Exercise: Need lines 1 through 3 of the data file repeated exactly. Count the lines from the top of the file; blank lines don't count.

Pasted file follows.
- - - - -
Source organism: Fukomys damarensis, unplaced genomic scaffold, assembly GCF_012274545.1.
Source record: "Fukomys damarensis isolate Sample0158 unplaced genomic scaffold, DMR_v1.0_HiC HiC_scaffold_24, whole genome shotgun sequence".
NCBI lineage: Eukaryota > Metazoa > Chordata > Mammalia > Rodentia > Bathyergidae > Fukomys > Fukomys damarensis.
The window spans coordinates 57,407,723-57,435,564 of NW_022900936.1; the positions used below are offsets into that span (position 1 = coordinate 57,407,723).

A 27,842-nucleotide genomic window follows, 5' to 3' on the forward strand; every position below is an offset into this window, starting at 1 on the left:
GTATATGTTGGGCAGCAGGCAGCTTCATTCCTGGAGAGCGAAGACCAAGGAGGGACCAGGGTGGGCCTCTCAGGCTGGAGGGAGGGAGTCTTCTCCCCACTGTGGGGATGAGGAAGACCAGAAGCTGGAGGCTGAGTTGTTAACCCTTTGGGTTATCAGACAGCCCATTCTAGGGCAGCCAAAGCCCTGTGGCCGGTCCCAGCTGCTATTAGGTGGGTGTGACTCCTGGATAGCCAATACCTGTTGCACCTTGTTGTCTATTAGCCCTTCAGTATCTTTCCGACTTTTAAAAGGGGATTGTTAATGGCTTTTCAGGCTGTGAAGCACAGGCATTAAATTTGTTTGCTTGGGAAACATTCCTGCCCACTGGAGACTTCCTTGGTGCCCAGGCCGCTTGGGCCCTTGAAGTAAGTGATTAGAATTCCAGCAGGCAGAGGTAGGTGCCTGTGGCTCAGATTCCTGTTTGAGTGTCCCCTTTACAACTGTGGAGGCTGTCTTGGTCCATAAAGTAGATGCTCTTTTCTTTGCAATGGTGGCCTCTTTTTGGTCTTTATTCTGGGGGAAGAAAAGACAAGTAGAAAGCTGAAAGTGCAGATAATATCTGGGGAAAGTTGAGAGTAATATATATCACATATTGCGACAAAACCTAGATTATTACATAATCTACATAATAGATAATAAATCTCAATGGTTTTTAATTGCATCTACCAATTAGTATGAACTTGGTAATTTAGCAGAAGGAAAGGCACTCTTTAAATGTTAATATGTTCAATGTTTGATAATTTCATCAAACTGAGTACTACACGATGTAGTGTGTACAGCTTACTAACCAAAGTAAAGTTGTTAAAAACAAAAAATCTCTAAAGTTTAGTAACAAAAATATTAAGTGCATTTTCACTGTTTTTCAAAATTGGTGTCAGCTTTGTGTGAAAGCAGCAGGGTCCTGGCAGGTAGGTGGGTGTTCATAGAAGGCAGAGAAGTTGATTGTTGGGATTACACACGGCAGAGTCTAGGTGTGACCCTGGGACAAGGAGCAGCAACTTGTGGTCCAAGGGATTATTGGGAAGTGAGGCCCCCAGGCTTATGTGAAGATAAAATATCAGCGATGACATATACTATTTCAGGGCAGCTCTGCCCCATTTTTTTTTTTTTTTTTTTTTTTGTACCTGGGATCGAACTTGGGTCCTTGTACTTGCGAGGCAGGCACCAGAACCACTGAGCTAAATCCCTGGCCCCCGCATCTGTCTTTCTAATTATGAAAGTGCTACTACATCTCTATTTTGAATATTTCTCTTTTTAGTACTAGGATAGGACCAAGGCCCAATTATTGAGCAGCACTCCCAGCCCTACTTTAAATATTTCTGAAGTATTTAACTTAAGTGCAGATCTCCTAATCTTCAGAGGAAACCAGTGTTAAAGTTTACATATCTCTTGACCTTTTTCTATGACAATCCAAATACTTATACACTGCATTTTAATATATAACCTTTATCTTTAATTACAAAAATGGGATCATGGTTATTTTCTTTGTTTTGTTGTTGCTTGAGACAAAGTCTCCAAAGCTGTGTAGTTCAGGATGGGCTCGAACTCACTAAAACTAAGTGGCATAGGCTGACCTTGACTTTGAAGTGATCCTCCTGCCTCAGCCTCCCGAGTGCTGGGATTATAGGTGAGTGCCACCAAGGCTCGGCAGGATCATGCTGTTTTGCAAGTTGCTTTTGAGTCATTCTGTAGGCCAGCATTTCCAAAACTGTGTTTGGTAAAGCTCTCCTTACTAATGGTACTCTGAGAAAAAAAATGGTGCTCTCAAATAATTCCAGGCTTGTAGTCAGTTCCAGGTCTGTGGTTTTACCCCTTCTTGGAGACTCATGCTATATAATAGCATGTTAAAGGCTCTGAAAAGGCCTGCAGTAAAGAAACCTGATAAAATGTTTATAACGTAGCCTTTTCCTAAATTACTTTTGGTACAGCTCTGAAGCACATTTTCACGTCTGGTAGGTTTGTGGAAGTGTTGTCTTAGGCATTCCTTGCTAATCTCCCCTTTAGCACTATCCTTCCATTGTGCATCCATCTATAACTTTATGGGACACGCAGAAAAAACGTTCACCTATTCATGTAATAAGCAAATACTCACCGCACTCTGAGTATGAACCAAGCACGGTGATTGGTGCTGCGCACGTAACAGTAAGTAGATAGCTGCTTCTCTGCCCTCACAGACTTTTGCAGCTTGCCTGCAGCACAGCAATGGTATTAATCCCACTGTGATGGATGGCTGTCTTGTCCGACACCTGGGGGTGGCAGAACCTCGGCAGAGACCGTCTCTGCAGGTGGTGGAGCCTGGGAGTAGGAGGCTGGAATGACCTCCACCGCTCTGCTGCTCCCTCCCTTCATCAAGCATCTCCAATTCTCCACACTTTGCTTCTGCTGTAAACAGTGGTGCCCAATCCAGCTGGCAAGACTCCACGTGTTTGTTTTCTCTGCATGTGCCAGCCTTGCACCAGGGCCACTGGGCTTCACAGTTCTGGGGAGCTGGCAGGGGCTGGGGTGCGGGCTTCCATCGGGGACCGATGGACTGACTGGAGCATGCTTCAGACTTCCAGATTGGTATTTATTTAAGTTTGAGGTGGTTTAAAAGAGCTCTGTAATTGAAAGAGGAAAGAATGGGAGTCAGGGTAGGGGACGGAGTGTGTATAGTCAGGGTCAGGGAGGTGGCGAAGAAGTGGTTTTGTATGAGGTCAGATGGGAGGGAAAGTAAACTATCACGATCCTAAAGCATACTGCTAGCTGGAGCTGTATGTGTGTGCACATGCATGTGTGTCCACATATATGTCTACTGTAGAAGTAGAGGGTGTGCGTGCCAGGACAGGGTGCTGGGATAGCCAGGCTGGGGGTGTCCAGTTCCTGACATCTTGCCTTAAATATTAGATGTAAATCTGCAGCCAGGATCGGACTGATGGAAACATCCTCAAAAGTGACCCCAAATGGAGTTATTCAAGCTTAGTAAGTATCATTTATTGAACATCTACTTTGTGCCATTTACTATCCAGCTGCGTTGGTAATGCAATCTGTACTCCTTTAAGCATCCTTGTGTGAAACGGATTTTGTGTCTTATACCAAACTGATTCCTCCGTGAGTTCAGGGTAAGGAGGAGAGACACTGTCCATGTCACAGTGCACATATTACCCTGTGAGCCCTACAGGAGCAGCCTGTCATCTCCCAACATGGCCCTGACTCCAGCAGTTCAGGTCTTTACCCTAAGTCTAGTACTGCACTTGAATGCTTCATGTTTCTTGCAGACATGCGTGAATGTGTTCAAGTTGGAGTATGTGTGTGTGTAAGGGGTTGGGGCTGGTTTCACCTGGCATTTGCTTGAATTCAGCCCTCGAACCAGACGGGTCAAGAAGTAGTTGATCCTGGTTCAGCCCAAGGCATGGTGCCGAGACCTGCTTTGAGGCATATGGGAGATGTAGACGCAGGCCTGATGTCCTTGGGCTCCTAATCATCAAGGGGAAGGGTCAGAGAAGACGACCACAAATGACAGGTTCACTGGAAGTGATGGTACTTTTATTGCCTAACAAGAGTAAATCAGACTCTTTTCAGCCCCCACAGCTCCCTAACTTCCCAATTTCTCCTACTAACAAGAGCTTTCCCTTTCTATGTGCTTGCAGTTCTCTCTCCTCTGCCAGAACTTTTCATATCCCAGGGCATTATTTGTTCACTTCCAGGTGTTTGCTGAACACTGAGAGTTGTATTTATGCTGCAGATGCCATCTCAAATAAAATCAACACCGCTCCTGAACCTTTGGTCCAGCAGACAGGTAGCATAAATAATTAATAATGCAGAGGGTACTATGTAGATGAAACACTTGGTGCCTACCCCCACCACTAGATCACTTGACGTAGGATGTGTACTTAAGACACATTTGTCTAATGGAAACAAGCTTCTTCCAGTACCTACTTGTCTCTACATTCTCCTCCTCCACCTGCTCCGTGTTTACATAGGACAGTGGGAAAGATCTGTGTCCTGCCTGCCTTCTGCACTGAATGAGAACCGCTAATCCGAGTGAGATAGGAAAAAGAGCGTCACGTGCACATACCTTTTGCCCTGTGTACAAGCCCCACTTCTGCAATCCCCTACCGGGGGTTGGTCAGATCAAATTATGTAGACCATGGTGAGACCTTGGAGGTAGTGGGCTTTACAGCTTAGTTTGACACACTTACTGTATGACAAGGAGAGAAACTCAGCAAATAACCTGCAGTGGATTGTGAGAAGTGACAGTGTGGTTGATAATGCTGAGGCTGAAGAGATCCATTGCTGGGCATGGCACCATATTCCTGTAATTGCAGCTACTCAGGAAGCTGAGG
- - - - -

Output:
Source organism: Fukomys damarensis, unplaced genomic scaffold, assembly GCF_012274545.1.
Source record: "Fukomys damarensis isolate Sample0158 unplaced genomic scaffold, DMR_v1.0_HiC HiC_scaffold_24, whole genome shotgun sequence".
NCBI lineage: Eukaryota > Metazoa > Chordata > Mammalia > Rodentia > Bathyergidae > Fukomys > Fukomys damarensis.